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New documentary highlights classic Doors album

For the Doors, 1969 was a year marked by singer Jim Morrison's arrest on charges of lewd and lascivious behavior and indecent exposure following the group's chaotic Miami concert. Because of the incident, the rest of the group's tour was canceled. So the Doors--Morrison, guitarist Robby Krieger, keyboardist Ray Manzarek, and drummer John Densmore--were in the studio  to work on their next album, "L.A. Woman." But the legal hassles that included a trial were on Morrison's mind.

"The fact that he was still under the gun being appealed, they convicted him of lewd and lascivious [behavior] he was looking at jail time in Florida," Krieger tells CBS News. "It was hanging over his head. He probably would have beaten it...but that definitely affected him. But in making the record, it was a release for him because he was having fun and not thinking about it."

Released in 1971, "L.A. Woman" became one of the band's successful albums, yielding classic songs in the title track, "Love Her Madly" and "Riders on the Storm." It would turn out to be the last Doors album recorded with Morrison, who afterwards went to Paris and died at the age of 27. Now marking the 40th anniversary of "L.A. Woman" is a new DVD documentary, "Mr. Mojo Risin': The Story of 'L.A. Woman," which describes the making of the album and contains interviews with the band's surviving members and their friends and colleagues. (The album itself was recently reissued with previously unreleased songs).

"Going through all that material -- outtakes and stuff -- was definitely a reminder of how it was," Krieger says of that era. "It kind of was out of my mind for so long. That was kind of cool to hear that stuff, I totally forgot some of those takes -- the blues stuff, [the unreleased song] "She Smells So Nice," which [engineer] Bruce Botnick found in the tape box, so that was pretty cool to hear that stuff."

The album encompasses the musical essence of the Doors from blues-influenced songs such as "Cars Hiss By My Window" and "Been Down So Long" to rockers such as "The Changeling" and the title track, the latter an exhilarating anthem about the City of Angels, the Doors' home base. "That was the capture L.A. in a song," says Krieger. "I think we succeeded for sure."

Cover of the Doors' DVD "Mr. Mojo Risin': The Story of L.A. Woman" Eagle Vision

Krieger himself brought a tune, "Love Her Madly," which was inspired by his girlfriend who later became his wife. "She has quite a temper on her, so that's the part about 'Don't you love her as she's walking out the door.' She used to go out the door when we had a fight. She would run out the door and make sure to slam it as loud as possible so the whole house would shake. I always remember that."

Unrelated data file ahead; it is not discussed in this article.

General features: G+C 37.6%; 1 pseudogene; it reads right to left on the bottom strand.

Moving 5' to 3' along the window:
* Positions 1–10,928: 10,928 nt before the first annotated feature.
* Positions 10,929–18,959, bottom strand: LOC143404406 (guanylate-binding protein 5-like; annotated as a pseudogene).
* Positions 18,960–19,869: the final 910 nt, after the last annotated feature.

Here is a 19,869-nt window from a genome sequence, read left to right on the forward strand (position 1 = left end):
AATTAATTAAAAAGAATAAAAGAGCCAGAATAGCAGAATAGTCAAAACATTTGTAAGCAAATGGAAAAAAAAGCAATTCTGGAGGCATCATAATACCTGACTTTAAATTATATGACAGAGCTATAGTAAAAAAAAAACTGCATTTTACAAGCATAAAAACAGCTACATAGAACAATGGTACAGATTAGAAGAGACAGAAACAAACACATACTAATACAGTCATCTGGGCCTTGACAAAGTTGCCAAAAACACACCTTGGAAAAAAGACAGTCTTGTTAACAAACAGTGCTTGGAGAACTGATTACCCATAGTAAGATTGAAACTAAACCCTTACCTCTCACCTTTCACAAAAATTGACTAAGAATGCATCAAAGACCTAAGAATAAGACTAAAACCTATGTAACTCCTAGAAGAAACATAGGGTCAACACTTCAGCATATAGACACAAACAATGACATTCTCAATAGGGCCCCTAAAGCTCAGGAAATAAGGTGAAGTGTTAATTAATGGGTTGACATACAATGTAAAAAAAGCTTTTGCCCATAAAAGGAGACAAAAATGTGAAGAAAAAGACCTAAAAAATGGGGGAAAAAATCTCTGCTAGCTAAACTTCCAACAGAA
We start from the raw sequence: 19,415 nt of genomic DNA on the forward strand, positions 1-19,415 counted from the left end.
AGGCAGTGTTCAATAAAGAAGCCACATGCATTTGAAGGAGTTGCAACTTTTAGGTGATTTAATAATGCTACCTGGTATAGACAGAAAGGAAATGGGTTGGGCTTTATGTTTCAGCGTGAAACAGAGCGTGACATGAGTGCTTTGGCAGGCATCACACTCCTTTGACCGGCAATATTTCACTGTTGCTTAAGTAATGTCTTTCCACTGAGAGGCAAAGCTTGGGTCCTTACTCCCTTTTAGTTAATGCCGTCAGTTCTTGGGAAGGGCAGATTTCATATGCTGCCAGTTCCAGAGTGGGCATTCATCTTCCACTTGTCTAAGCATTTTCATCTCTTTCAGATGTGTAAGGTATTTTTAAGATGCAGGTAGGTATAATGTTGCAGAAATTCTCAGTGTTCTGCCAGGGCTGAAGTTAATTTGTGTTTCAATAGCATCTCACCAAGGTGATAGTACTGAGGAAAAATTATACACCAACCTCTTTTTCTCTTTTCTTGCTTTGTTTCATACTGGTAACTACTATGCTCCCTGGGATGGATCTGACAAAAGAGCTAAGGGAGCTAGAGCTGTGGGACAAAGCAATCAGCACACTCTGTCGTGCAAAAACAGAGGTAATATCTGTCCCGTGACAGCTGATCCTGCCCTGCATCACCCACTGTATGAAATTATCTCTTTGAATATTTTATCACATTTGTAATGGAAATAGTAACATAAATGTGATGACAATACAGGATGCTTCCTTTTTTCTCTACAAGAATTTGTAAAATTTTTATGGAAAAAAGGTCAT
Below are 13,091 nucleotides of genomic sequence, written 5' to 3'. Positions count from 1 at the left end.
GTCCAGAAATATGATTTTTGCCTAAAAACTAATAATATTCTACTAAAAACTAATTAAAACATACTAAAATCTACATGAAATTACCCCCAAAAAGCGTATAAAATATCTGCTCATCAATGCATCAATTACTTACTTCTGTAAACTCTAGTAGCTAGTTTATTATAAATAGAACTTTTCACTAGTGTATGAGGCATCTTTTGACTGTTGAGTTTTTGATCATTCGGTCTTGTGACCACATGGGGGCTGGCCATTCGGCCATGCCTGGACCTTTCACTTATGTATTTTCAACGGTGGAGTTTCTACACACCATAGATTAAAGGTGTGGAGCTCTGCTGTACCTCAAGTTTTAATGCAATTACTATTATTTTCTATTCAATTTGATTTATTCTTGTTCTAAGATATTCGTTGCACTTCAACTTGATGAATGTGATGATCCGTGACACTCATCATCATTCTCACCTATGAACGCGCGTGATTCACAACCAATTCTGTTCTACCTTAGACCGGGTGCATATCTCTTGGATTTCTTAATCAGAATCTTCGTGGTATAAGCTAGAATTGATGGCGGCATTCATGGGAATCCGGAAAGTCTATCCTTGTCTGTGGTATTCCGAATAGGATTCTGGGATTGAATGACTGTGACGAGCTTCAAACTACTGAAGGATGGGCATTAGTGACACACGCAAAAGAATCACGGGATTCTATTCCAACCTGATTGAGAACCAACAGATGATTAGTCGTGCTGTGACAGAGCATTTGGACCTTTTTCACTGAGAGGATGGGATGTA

Closing out the record is the ominous "Riders on the Storm," which originally was inspired by the Ventures cover of a Vaughn Monroe tune called "Ghost Riders in the Sky." "We were just fooling around, playing surf kind of stuff with the guitar having that tremolo on it. We were just jamming on that and all of a sudden, Jim had the idea--instead of singing 'ghost riders in the sky,' he sang 'riders on the storm.' I thought that was brilliant. That was one of Jim's favorites."

Of Jim Morrison, Krieger says: "He was the nicest guy you ever met in your life. He would charm your pants off and often did with the ladies. That's what they didn't capture in the Oliver Stone movie--he was [portrayed] just like a drunk and a jerk. He was a cool guy and he was really fun to hang out with. Hopefully one day they'll make another film and show the real side of Jim Morrison. He was this greatest guy to have worked with, to make music with."

Afterwards, Morrison left for Paris to rest, according to band manager Bill Siddons as reported by Rolling Stone in 1971. "It wasn't like the Doors broke up and said, 'This is our last record,'" says Krieger. "I fully expected him to be back at some point and then we'd continue, after having one of our most successful albums in a long time."

The Doors (l-r): Jim Morrison, John Densmore, Ray Manzarek and Robby Krieger. Elektra Records

But it was not to be when, on July 3, 1971, Morrison was dead of heart failure. Krieger still remembers where he was when he heard about Morrison's death: "I was over at my place at the beach in L.A. here Topanga Canyon. I didn't really believe it at the time because people were saying crazy stuff about Jim. It was kind of like the boy who cried wolf. So we sent our manager Bill Siddons over to Paris to see what the hell was going on. Then he called back the next day and said, 'Yeah, it's true. I'm looking at a coffin right now.'"

The aura of the Doors, however, hasn't diminished since Morrison's passing, but rather has grown over time with reissues and documentaries. Krieger himself has his own jazz band as well as his collaboration with fellow Doors member Manzarek. Recently, the surviving members recorded on a new song, "Breakn' a Sweat," with producer Skrillex. "He's a really nice guy, " Krieger says of Skrillex. "He's just this kid from the valley and he started putting this stuff out on the Internet and the next thing you know he's this huge star. He's really good with that laptop, pulling up all these beats. Ray and I were over there and started playing some Miles Davis stuff. It all kind of worked."

After all these years since the band's 1967debut record, Krieger says that it does and doesn't surprise him that the Doors continue to be popular. "We knew we could come up with pretty cool stuff. I really didn't think it would last for 40 years, but again look at Bach and most classical guys--people still love that stuff. Who knows? In 200 years from now, people will still like the Doors."

Watch a trailer of "Mr. Mojo Risin'" below:

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